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Title: Understanding DIY punk as activism : realising DIY ethics through cultural production, community and everyday negotiations
Author: Griffin, Naomi
ISNI:       0000 0004 6352 4557
Awarding Body: Northumbria University
Current Institution: Northumbria University
Date of Award: 2015
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This thesis explores the production of DIY punk alternative cultures, communities and identities as activism. Based on an ethnographic study of DIY punk in North East England, it combines and integrates the disciplinary approaches of sociology, cultural studies and geography. Using an interpretivist epistemology, the research focuses on DIY punk participants’ subjective realities and experiences, through participant observation, of punk events and shows, and interviews. Carried out by a researcher who was both embedded in the scene, as a punk participant, and outside it, as an academic PhD student, it enhances methodological and epistemological debates about the ‘insider/outsider’ research stance and subjectivities. This thesis promotes DIY punk as a relevant and rich area for scholarship. It theorises DIY punk participation as cultural production (Moore, 2007), existing within a framework of activism, as participants attempt to bring into being ‘hoped-for futures’ (Chatterton & Pickerill, 2010) using a multitude of tactics. Identifying multi-layered and multi-scalar acts of resistance, the narrowness of the concept of activism in the literature is critiqued. A more inclusive conceptualisation of activism, as more than oppositional, is proposed. A DIY ethic is theorised as anti-capitalist and interconnected with other complexly interwoven ideologies and politics. The everyday challenges that participants face, in negotiating a DIY punk ethic, and the interface between DIY punk culture and ‘mainstream’ society, are examined. Participants narratively construct DIY punk through ongoing negotiations, which affect how participants produce and interact with and in DIY punk spaces. The research contributes to scholarship on punk and community by arguing that DIY punk cultural production is strengthened by notions of community. It has wider relevance by exploring the meaning of community in a unique cultural context. It offers a definition of community that recognises DIY punk communities as imagined (Anderson, 1991) but sensitive to the significance of place.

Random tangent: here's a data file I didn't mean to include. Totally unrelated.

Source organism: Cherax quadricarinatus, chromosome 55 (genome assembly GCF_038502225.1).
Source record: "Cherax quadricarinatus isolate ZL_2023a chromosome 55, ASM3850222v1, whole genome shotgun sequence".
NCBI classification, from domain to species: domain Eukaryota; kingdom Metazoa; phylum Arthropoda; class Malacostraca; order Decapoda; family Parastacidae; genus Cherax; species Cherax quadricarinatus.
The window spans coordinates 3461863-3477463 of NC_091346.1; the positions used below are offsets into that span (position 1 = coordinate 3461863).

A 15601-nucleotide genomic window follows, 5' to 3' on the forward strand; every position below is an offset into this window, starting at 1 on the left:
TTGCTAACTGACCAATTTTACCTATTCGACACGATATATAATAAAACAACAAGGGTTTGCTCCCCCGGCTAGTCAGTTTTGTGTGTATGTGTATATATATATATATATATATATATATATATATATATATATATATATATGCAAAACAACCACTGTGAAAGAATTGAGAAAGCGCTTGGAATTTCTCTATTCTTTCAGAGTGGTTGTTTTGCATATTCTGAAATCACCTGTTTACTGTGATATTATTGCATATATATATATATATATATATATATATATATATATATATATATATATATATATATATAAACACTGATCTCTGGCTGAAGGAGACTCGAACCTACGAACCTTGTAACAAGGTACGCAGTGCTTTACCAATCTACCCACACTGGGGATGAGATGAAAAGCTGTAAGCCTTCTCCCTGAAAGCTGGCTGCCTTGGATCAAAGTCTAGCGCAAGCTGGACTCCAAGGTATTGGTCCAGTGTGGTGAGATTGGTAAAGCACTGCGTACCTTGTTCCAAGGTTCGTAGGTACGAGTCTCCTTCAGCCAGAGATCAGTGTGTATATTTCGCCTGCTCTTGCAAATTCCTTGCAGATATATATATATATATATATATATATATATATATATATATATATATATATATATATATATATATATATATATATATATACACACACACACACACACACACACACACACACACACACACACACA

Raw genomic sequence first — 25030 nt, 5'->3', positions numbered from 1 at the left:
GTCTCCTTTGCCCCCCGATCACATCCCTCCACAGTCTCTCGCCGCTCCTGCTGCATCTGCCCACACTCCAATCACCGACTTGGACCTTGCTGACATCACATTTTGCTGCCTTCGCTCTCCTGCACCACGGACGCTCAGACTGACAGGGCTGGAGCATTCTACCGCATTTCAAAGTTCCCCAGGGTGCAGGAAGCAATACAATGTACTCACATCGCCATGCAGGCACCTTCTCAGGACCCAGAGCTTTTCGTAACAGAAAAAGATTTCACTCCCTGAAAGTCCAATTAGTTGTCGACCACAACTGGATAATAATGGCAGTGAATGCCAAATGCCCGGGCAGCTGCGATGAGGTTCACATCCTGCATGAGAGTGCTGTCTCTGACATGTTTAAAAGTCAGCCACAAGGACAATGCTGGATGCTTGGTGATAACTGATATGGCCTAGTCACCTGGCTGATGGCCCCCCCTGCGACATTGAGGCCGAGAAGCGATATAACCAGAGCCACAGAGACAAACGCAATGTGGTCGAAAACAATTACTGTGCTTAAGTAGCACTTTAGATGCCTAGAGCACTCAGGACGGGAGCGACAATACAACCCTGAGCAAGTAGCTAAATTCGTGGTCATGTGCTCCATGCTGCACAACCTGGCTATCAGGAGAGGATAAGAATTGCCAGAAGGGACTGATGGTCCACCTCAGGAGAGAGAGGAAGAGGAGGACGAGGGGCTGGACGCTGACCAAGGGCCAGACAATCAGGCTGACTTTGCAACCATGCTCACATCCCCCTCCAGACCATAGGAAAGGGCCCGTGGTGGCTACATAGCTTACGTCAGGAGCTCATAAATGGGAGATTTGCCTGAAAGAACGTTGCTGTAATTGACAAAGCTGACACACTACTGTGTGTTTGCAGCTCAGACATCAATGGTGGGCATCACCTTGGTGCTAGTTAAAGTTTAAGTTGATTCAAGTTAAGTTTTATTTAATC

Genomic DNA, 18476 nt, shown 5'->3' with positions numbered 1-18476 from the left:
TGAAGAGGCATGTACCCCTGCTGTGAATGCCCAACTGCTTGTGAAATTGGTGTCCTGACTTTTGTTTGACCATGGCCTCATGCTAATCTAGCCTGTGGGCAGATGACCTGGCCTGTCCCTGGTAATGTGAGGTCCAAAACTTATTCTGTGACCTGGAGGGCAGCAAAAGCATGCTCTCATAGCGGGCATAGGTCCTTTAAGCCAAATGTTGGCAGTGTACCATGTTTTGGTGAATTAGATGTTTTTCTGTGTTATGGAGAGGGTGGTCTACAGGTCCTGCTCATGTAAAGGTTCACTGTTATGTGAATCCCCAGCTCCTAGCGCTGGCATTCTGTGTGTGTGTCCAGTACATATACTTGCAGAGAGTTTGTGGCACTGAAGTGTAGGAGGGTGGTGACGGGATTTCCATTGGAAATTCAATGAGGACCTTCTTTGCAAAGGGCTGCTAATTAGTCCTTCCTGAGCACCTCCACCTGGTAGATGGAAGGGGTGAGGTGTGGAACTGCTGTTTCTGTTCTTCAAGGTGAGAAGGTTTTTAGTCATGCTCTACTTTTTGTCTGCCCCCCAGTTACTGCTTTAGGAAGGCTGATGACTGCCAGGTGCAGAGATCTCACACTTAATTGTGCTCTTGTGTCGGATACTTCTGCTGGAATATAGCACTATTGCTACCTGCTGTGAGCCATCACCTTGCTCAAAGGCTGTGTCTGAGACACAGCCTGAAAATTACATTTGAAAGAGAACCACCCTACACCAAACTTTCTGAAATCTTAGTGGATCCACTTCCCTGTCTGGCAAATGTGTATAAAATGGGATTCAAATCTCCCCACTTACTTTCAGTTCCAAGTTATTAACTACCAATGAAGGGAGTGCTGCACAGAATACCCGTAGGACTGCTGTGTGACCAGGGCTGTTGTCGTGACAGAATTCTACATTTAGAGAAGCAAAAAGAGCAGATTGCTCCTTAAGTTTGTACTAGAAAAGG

Supervisor: Lewis, Ruth ; Askins, Kye Sponsor: Not available
Qualification Name: Thesis (Ph.D.) Qualification Level: Doctoral
EThOS ID:  DOI: Not available
Keywords: L300 Sociology ; W300 Music